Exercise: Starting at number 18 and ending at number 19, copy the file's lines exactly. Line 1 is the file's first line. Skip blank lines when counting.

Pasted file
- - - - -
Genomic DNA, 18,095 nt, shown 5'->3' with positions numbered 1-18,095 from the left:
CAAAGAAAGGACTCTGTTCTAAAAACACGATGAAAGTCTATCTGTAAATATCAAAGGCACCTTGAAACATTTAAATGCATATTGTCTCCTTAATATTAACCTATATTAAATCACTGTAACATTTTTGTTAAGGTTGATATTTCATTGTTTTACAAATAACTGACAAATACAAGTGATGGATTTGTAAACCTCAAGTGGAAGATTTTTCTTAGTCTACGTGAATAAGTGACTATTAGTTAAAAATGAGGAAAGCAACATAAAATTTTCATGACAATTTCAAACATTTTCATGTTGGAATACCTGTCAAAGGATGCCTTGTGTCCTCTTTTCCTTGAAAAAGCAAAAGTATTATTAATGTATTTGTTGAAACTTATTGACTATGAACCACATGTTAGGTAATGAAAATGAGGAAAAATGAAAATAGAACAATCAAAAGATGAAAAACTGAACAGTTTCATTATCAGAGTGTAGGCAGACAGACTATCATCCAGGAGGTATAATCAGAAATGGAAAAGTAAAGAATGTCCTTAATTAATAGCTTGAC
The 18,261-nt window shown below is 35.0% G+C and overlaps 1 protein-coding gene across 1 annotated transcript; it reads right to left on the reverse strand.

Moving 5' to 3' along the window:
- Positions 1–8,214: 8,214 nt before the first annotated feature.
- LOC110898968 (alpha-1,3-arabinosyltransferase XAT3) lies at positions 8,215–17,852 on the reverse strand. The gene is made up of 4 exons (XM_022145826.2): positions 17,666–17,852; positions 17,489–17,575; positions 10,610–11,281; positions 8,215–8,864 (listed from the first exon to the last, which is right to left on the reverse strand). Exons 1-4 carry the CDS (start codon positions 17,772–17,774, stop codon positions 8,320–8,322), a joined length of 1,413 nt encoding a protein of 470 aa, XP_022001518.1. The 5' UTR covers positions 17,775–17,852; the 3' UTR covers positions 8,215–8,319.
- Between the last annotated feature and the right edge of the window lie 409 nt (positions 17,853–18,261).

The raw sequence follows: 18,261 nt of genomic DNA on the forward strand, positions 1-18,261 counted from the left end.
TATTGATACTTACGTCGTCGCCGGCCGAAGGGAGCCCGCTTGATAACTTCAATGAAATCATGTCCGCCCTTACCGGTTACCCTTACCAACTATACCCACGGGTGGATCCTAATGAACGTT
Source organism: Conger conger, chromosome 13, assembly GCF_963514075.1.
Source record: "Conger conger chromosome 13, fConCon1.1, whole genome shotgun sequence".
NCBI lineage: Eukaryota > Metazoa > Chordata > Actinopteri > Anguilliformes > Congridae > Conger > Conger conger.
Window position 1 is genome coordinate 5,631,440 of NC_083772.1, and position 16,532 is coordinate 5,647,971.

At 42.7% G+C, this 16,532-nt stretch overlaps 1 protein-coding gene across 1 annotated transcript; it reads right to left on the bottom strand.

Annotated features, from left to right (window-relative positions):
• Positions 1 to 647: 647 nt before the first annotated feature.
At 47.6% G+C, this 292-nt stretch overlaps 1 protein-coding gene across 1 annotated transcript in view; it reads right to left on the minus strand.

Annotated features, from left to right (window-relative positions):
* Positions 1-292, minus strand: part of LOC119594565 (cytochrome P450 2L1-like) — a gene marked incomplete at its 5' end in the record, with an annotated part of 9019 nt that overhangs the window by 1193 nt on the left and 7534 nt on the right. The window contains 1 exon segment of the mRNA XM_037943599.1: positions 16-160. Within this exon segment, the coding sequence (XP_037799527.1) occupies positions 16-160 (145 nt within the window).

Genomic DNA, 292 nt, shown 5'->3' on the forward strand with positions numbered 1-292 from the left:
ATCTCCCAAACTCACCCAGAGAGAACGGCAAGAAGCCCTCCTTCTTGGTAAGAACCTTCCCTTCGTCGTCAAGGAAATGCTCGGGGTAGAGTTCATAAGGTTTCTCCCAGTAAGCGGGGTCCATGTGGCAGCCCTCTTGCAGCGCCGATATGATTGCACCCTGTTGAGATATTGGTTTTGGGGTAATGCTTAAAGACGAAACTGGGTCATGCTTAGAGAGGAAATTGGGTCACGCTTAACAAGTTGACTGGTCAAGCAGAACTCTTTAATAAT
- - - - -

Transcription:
Annotated features, from left to right (window-relative positions):
* Positions 1-292, minus strand: part of LOC119594565 (cytochrome P450 2L1-like) — a gene marked incomplete at its 5' end in the record, with an annotated part of 9019 nt that overhangs the window by 1193 nt on the left and 7534 nt on the right. The window contains 1 exon segment of the mRNA XM_037943599.1: positions 16-160. Within this exon segment, the coding sequence (XP_037799527.1) occupies positions 16-160 (145 nt within the window).